Conner Marshall: Murdered organ donor's story used in schools
The story of an organ donor who was brutally murdered is part of a new education pack aimed at teaching school children more about donation.
Conner Marshall's family decided to donate his organs after he was brutally murdered in Porthcawl in 2015.
The Welsh Government has launched the organ donation education resource for secondary pupils aged 11-16.
In 2015 Wales was the first country in the UK to move to a soft 'opt-out' system of consent to organ donation.
It means that a person must state they do not wish to donate their organs otherwise consent is presumed, unless a relative over-rules that decision.
The latest Welsh Government statistics show 39% of the Welsh population has registered to "opt-in" to donate their organs after death.
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Last year a study revealed organ donation in Wales had not increased despite the change in the law. Health Secretary Vaughan Gething explained it was too early to know its true impact.
Chief medical officer for Wales Dr Frank Atherton said: "Encouraging an open and honest discussion about organ donation is key to increasing the number of people who consent to donating their organs, and more importantly, that families understand and respect their loved one's wishes.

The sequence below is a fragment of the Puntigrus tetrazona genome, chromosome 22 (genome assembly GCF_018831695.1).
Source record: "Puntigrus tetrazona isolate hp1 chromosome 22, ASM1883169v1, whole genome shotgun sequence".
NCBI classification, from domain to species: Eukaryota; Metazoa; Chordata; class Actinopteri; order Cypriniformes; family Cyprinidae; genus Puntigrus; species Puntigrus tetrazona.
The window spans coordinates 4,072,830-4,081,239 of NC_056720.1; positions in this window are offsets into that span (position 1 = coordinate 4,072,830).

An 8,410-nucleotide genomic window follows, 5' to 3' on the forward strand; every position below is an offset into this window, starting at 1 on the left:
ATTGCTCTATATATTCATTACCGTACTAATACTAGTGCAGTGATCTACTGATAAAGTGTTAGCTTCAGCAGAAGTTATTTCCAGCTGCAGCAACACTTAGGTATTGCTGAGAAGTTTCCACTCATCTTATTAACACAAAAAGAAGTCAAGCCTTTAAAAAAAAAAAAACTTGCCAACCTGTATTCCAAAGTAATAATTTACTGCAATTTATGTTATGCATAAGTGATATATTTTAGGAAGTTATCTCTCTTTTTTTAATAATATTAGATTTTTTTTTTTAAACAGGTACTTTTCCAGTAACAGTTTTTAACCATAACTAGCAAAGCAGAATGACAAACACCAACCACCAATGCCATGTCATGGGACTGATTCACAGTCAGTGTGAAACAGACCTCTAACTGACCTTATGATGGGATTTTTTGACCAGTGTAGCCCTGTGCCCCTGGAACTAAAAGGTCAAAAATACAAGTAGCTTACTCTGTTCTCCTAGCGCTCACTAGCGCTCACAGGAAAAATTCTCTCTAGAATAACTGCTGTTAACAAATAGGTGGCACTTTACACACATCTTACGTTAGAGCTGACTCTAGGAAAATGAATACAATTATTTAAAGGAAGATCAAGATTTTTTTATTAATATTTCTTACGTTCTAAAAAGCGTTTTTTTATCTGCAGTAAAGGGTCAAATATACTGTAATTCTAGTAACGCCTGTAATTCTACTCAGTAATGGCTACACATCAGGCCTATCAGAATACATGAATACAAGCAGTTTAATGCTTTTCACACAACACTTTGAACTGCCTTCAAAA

"It's important that children and young people are given as much information as possible, in a sensitive and engaging way, so they can make an informed decision about organ donation and encouraging their families to have the chat at home.
In 2015, 18-year-old Conner Marshall from Barry in the Vale of Glamorgan died following an horrific attack at a caravan park in Porthcawl, Bridgend county.
At the age of 16, he had expressed to his mother his wish to donate all of his organs apart from his heart and eyes when he died.
At the time the teenager was unaware of the tragedy that would unfold two years later.
An interview with Nadine Marshall, Conner's mother, detailing her son's story has been included in the Welsh Government lesson pack for schools.
Mrs Marshall said: "I think it's really important young people are listened to and given the opportunity to talk about organ donation at school and college.
"It's also important people talk to their loved ones about it so families are aware of their decision, should they find themselves in that incredibly difficult situation.
"Conner was only 16 when he made his decision to be an organ donor and I am grateful we had talked about it and were aware of how strongly he felt about being a donor.
"He has given an incredible gift and we were able to do what Conner would have wanted by supporting his decision."